The Incredibles Review (Video Game)

I couldn’t find any official wallpaper art of the game

What an absolute nightmare. I should have listened to the warning signs, like how this game was published by the now-defunct THQ: a company that cheaply based many of their lazy games off of popular kids’ movies and television shows. Thankfully, they deservedly went bankrupt in 2013 and The Incredibles is unsurprisingly no different than their other works. They couldn’t even bother titling it The Incredibles: The Video Game to avoid confusion. So yes, this is a review of the 2004 video game for the GameCube and not the actually great, 2004 Pixar film (I solely review video games on this site anyway).

First off, let me declare that I have no earthly clue how this game ended up in my library. I usually remember when I had wanted certain games as a young child but I seriously have no recollection of why or how The Incredibles found its way onto my shelf. Also, don’t ask me what compelled me to play this; I don’t regret it but I also didn’t remotely enjoy it.

The Incredibles has some solid controls and a decent camera, but these aspects unfortunately cannot compensate for an entire game when its gameplay is exceptionally dry and linear. This game is nothing more than a glorified point-and-click adventure with a horde of unthreatening enemies thrown in between. The most fun I legitimately had with this game was when I actually departed from the obvious, intended pathway.

So why exactly is this game lousy? There’s too many reasons to name. The combat is sloppy and can be button-mashed through, plenty of the obstacles are poorly designed and presented, and most of all, the linearity of the missions is virtually unbearable.

That final point is the greatest problem with The Incredibles: linearity kills. There’s no sense of wonder offered to the player in the slightest. The game is merely an empty tunnel with occasional, paper-thin roadblocks. The player is demanded nothing more than to do what they’re supposed to. It lacks genuine care and creativity, and should be ashamed of having a familiar face as its main selling point. Any movie or television show could have been plastered over this cynical pile of crap and it would still be the same pathetic excuse for the game that it is.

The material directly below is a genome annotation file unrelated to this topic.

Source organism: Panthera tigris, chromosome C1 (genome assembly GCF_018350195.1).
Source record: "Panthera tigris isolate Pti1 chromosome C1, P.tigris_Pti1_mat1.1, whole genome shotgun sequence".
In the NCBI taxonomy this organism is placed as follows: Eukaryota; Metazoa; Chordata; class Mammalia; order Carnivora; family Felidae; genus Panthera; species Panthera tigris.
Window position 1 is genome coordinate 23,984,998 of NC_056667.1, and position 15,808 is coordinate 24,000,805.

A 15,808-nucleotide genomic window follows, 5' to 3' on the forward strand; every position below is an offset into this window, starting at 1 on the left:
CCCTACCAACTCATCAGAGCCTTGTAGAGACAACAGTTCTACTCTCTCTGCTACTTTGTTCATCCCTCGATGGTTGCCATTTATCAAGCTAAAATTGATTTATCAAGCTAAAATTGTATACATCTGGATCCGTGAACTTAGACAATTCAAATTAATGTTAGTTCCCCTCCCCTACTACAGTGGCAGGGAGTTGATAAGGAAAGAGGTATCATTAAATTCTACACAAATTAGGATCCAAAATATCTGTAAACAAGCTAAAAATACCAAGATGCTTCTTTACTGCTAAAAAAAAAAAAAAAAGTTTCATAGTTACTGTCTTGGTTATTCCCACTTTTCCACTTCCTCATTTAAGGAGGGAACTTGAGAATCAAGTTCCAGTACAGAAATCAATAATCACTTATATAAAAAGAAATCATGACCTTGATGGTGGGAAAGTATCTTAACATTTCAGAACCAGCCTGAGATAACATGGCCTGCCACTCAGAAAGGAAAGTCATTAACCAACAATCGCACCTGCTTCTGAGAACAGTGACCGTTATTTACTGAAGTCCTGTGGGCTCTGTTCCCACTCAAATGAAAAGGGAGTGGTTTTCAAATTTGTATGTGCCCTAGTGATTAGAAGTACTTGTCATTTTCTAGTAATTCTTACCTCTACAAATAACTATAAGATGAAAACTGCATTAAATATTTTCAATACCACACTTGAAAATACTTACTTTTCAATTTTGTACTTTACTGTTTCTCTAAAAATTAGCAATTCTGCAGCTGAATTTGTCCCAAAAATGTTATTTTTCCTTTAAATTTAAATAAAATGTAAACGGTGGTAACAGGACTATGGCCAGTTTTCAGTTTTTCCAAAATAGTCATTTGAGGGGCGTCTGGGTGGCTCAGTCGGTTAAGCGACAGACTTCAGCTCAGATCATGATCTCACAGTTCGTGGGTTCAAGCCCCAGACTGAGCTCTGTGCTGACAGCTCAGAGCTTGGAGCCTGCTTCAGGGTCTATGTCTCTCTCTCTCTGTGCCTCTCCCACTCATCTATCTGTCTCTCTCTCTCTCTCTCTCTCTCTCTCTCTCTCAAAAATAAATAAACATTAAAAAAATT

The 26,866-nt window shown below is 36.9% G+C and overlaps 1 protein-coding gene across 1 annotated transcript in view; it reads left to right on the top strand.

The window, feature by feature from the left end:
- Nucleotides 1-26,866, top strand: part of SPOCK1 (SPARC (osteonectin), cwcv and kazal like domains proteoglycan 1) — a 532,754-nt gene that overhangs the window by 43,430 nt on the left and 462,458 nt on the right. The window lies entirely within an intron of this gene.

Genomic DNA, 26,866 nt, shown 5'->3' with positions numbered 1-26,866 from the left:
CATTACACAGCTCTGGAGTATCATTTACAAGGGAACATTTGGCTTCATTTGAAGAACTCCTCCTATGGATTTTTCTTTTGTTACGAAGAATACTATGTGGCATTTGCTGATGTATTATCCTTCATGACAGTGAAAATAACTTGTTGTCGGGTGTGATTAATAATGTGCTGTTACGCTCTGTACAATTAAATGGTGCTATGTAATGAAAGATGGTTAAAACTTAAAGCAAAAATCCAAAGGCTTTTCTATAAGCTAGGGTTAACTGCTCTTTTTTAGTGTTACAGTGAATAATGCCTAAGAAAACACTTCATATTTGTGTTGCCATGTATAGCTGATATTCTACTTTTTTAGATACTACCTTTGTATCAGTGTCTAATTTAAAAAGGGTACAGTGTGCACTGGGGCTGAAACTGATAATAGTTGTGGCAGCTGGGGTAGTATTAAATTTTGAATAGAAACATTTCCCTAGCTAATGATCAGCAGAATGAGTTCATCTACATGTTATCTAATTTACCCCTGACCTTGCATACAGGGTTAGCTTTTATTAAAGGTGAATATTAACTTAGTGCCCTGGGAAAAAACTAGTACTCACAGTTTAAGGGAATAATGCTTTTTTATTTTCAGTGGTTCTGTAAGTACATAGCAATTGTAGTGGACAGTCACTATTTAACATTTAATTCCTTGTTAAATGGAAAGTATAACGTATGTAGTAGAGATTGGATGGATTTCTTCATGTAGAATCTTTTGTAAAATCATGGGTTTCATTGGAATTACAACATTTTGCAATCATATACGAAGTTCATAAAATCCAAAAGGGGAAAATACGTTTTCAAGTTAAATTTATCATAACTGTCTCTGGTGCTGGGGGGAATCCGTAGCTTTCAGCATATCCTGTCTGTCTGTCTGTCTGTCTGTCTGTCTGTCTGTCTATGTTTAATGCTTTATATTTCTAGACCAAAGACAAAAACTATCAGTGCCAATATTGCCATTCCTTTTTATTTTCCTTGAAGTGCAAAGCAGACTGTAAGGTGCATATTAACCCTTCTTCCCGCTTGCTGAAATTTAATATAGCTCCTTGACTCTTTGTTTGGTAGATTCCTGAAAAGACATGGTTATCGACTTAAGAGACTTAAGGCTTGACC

The four boss battles are terribly repetitive and tedious. You are prompted to fight the giant robot from the movie thrice, the third time finally mixing something up. To conquer any of the bosses, simply perform the same action again and again until their health is exhausted. Stakes are rarely raised and the animations are often more dangerous than the enemies themselves, which is especially laughable. The worst aspect of the two middle boss battles specifically is failing: you must restart the entire battle. As for the final boss, I verbatim spoke to myself out loud, “That’s it?!” because it only took me ten minutes to beat, which was nothing compared to the previous, overlong 45-minute mission. Speaking of the final few missions, instructions would still insultingly appear on screen as if you had never played before.

Fortunately, there was only one mission starring Violet — the daughter of the family who can turn invisible. Violet is apparently too fragile to attack foes, so in her mission, the player is asked to sneak past the guards. The “stealth” aspect isn’t stealth at all. It is a race to reach a safe point before the invisibility meter runs out. Her singular mission was designed so horridly, I could have mangled my controller into pieces. Researchers should consider using it in studies to test sanity.

There are also a few comical notes to mention. This game’s “cutscenes” are clips taken right out of the film, the game crashed for one mission and forced me to replay it which did not help, and worst of all: you don’t even get to play as Frozone. I don’t know what I expected from a game that ripped a couple of its sound effects straight from Star Wars. There are plenty of topics I could still touch up on but I’ll abstain.

Edit: I have decided to change the score from a 1/10 to a 2/10 because there were admittedly a few decent design aspects (specifically the first Dash level). A 2/10 is still an awful score but it is no 1/10 (the lowest score I’ll give).


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